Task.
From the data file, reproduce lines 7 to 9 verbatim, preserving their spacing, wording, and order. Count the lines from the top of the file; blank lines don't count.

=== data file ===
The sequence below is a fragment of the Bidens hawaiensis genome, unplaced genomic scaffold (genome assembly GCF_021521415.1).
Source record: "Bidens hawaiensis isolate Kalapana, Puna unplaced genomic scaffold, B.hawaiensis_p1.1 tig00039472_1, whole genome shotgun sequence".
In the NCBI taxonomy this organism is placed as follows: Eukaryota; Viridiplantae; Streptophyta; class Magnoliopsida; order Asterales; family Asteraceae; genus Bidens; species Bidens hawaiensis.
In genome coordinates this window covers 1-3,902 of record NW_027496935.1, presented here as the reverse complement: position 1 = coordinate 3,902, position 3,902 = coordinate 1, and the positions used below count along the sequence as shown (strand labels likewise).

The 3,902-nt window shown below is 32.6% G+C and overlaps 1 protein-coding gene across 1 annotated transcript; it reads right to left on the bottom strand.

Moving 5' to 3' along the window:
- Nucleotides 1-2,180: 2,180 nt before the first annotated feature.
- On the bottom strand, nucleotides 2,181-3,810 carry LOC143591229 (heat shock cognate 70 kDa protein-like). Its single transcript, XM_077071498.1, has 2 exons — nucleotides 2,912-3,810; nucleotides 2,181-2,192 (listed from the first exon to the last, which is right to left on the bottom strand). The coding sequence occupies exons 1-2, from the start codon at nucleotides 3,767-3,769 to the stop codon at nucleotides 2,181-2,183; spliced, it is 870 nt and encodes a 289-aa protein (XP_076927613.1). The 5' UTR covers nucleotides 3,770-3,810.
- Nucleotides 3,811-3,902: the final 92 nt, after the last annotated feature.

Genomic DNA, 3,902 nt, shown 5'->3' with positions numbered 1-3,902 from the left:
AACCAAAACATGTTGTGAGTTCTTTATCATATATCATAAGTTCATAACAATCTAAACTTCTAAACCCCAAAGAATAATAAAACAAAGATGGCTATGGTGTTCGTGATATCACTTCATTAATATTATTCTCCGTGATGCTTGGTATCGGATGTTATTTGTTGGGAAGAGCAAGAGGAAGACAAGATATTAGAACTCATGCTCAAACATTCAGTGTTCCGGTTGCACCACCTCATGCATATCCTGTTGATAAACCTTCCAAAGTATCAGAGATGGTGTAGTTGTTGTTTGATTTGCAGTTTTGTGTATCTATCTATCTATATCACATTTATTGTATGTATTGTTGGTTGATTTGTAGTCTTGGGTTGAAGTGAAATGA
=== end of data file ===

- Nucleotides 1-2,180: 2,180 nt before the first annotated feature.
- On the bottom strand, nucleotides 2,181-3,810 carry LOC143591229 (heat shock cognate 70 kDa protein-like). Its single transcript, XM_077071498.1, has 2 exons — nucleotides 2,912-3,810; nucleotides 2,181-2,192 (listed from the first exon to the last, which is right to left on the bottom strand). The coding sequence occupies exons 1-2, from the start codon at nucleotides 3,767-3,769 to the stop codon at nucleotides 2,181-2,183; spliced, it is 870 nt and encodes a 289-aa protein (XP_076927613.1). The 5' UTR covers nucleotides 3,770-3,810.
- Nucleotides 3,811-3,902: the final 92 nt, after the last annotated feature.